Monday, February 18, 2013

Here comes the Boom!

A big thing to miss, surely.

But as the article points out you have to be looking for this kind of stuff in the first place in order to detect it.

Did Russian early-warning system see the meteorite?


If you are coming from the Drudge Report, please note that the headline there is a bit misleading. Russian radars didn't really "fail" to see the meteorite - I don't think you could fail in something that you had no intention of doing.
Traffic is a bit heavier than usual today, so this page is a light version of the original entry.

Image of radar fans and the meteorite trajectory

The meteorite that exploded over Chelyabinsk on February 15, 2013, was a pretty big thing - NASA estimated that it was about 15-17 meters in size and weighed 7-10 thousand tonnes. Surely it should have been detected by someone. Quite a few commentators in Russia indeed asked why the country needs all these early-warning radars if they could not detect something that large and threatening - it's worth keeping in mind that the explosion that accompanied disintegration of the meteorite was equivalent to about 500 kt.

As far as I can tell, the early-warning radars never had a chance, but it wasn't their fault - the problem was that they were never supposed to detect objects that are coming from outer space. The picture above shows the estimated trajectory of the meteorite and fans of the Daryal radar in Pechora and Dnepr in Mishelevka. The fan of the Don-2N radar of the Moscow missile defense system can be seen as well (for other radars, see this post). It's better to see this in Goolge Earth - here is the kmz file.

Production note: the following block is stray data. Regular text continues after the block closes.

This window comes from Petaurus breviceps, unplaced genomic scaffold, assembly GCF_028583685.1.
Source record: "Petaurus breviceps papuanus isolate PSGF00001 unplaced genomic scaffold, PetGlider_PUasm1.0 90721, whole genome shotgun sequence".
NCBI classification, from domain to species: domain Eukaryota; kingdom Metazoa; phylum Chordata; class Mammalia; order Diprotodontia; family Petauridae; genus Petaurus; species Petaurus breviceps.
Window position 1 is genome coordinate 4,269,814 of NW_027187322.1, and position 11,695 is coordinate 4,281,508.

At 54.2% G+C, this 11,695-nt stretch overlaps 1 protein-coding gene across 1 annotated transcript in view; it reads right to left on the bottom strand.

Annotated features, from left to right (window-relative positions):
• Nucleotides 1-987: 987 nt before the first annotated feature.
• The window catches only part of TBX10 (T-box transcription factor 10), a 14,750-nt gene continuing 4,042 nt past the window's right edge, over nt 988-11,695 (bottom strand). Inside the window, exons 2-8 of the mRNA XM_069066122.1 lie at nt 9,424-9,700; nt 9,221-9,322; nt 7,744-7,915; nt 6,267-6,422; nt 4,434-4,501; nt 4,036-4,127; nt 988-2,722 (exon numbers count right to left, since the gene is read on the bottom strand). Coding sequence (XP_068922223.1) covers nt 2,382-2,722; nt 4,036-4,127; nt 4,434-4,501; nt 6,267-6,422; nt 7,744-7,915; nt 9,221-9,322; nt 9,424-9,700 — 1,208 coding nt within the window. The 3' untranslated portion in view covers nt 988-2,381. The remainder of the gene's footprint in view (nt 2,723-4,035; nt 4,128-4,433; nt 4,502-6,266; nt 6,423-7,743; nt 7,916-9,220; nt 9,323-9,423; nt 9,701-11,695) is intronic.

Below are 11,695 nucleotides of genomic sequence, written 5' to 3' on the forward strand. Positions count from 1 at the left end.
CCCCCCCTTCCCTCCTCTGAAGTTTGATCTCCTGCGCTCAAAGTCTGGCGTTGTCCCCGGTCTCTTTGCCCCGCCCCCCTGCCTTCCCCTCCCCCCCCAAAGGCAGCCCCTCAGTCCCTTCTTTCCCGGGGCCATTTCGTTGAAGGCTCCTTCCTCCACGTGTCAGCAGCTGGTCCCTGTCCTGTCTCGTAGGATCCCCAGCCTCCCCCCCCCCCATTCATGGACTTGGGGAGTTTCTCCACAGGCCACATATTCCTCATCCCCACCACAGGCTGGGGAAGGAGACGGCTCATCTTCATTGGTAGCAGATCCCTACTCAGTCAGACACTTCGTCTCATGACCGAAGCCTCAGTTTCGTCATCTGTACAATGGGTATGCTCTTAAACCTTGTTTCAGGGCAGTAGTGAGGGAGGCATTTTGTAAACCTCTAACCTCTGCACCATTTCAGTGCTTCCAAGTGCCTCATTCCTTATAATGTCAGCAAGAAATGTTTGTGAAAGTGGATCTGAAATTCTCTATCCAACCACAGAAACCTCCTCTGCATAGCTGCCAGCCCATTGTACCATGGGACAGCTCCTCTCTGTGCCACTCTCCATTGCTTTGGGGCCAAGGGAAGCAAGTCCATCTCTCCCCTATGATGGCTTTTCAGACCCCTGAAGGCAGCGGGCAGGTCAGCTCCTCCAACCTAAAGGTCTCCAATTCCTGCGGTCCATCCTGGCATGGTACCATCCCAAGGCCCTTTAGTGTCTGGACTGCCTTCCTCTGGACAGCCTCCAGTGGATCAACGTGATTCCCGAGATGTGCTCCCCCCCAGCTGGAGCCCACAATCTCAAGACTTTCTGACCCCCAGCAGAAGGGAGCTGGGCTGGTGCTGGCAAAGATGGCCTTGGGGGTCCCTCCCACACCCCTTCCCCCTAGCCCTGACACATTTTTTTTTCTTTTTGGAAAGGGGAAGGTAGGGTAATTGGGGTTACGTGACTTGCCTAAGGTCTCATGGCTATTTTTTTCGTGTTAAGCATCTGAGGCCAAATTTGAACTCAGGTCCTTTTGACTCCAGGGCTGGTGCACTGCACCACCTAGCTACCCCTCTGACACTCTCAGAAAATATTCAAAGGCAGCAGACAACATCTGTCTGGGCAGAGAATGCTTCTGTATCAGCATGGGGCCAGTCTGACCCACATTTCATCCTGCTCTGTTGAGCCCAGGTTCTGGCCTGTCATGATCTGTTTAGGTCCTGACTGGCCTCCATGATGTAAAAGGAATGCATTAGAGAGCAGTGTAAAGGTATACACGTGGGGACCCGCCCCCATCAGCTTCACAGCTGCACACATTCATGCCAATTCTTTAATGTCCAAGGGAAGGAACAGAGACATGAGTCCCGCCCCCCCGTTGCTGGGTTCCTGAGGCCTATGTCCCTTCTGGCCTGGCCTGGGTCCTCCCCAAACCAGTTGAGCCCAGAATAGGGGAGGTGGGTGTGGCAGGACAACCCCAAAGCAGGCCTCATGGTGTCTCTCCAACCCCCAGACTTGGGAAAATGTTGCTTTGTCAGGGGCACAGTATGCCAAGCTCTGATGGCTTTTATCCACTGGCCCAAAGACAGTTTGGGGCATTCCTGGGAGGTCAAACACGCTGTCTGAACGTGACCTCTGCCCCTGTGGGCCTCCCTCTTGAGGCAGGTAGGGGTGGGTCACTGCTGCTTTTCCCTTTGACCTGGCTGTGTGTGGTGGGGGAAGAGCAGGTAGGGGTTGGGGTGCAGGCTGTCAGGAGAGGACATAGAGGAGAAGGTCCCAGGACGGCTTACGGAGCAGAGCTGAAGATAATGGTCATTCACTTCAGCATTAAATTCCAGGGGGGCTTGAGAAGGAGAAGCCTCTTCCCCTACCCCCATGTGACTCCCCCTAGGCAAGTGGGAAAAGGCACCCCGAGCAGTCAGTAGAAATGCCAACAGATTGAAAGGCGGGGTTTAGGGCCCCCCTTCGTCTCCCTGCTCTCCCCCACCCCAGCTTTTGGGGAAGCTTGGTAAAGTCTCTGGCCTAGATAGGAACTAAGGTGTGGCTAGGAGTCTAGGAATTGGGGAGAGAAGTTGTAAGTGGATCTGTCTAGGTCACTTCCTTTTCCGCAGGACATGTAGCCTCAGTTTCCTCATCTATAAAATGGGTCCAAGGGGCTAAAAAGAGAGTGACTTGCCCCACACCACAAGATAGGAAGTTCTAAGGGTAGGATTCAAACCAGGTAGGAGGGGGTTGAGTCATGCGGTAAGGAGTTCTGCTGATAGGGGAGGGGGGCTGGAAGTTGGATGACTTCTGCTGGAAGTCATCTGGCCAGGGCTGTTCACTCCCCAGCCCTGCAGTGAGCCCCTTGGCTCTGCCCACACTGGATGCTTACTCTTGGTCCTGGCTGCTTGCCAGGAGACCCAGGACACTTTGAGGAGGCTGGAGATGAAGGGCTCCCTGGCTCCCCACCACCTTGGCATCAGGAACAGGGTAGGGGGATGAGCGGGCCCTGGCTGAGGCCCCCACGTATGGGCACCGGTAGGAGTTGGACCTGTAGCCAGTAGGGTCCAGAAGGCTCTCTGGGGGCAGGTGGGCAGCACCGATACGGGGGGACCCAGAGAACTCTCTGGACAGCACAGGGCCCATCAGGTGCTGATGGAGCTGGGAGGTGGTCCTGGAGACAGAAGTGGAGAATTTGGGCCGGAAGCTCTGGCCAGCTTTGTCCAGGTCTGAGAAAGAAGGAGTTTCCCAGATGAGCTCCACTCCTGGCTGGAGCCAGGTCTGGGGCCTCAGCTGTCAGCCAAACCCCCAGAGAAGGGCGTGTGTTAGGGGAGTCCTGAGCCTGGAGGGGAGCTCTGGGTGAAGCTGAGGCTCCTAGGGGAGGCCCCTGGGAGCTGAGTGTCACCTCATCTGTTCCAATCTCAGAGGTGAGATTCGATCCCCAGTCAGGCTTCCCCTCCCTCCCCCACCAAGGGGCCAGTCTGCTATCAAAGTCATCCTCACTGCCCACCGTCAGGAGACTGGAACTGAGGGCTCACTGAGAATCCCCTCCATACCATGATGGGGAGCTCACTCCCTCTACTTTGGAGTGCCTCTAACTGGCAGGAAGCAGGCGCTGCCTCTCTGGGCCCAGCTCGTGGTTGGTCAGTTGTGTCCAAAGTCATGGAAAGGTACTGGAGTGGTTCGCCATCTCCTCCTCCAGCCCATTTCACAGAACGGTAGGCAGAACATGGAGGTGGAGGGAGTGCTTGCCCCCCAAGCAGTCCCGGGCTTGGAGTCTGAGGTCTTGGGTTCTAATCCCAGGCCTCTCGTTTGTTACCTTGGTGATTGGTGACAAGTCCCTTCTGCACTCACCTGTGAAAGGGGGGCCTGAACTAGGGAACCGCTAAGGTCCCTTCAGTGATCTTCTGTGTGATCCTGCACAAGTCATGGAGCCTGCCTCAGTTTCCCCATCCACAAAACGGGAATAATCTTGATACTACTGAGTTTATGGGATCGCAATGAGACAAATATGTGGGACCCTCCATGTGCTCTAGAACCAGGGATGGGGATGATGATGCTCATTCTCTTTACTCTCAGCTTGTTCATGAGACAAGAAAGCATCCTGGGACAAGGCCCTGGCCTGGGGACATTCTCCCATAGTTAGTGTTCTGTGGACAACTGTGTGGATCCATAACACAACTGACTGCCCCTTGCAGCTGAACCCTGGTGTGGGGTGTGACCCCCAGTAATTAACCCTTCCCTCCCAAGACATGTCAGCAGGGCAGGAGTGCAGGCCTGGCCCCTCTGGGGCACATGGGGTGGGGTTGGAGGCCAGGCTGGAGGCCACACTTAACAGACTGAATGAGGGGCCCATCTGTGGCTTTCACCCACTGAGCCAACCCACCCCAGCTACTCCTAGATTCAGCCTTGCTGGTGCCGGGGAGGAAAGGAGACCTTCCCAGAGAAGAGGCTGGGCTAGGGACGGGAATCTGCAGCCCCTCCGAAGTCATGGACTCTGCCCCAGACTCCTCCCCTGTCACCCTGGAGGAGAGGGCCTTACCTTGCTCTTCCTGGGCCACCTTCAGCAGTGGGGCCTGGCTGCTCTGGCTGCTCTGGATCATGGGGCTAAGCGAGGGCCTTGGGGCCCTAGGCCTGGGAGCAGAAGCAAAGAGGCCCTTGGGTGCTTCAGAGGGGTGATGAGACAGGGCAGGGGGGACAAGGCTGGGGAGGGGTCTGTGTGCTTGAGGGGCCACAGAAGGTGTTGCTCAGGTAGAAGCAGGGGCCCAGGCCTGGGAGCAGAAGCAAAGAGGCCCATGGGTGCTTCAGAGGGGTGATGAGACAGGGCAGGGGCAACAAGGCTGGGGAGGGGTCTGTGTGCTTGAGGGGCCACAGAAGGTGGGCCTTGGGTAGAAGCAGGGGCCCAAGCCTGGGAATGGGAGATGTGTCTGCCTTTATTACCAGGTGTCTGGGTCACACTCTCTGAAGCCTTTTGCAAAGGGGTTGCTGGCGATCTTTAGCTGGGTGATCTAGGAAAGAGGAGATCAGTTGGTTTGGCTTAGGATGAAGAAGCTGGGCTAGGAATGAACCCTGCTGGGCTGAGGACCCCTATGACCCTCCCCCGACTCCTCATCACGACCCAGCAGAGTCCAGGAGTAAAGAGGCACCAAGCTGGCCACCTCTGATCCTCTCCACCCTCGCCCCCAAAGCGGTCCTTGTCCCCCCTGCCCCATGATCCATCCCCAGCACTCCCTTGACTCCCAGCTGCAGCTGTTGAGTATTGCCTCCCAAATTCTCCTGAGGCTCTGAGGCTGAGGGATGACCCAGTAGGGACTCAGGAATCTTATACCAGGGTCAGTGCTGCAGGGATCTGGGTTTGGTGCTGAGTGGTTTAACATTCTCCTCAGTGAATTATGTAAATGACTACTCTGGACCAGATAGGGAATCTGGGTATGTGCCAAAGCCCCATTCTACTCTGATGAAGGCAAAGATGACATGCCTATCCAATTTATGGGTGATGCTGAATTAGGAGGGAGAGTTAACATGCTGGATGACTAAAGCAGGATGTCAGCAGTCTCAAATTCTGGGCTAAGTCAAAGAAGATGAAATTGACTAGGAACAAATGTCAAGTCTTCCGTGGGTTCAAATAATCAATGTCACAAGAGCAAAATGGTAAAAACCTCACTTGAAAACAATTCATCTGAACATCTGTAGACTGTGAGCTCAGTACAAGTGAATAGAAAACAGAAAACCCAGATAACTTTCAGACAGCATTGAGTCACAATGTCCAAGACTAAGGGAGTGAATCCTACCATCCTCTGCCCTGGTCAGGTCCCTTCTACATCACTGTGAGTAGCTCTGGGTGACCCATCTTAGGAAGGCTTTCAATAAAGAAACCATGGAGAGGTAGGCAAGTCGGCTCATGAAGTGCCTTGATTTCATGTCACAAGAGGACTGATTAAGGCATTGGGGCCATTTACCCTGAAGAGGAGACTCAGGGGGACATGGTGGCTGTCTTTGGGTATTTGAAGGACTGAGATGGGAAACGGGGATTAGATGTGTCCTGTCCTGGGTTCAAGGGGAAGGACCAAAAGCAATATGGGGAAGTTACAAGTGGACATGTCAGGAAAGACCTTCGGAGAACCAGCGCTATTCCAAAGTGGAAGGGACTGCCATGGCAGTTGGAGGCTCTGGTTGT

I assumed for simplicity that the meteorite flew along a straight line - that's not quite correct, but should work for the purposes of this analysis. The AGI simulation of the trajectory based on the Meteosat-9 data shows that the meteorite came from the azimuth of about 60 degrees (they got the meteorite path wrong, in fact - it passed to the south of Chelyabinsk, not to the north). A different estimate suggests that the azimuth could be about 100 degrees, but that doesn't matter much in the end. The re-entry angle is taken to be about 15 degrees - this is what various photos show.

The rest of the story: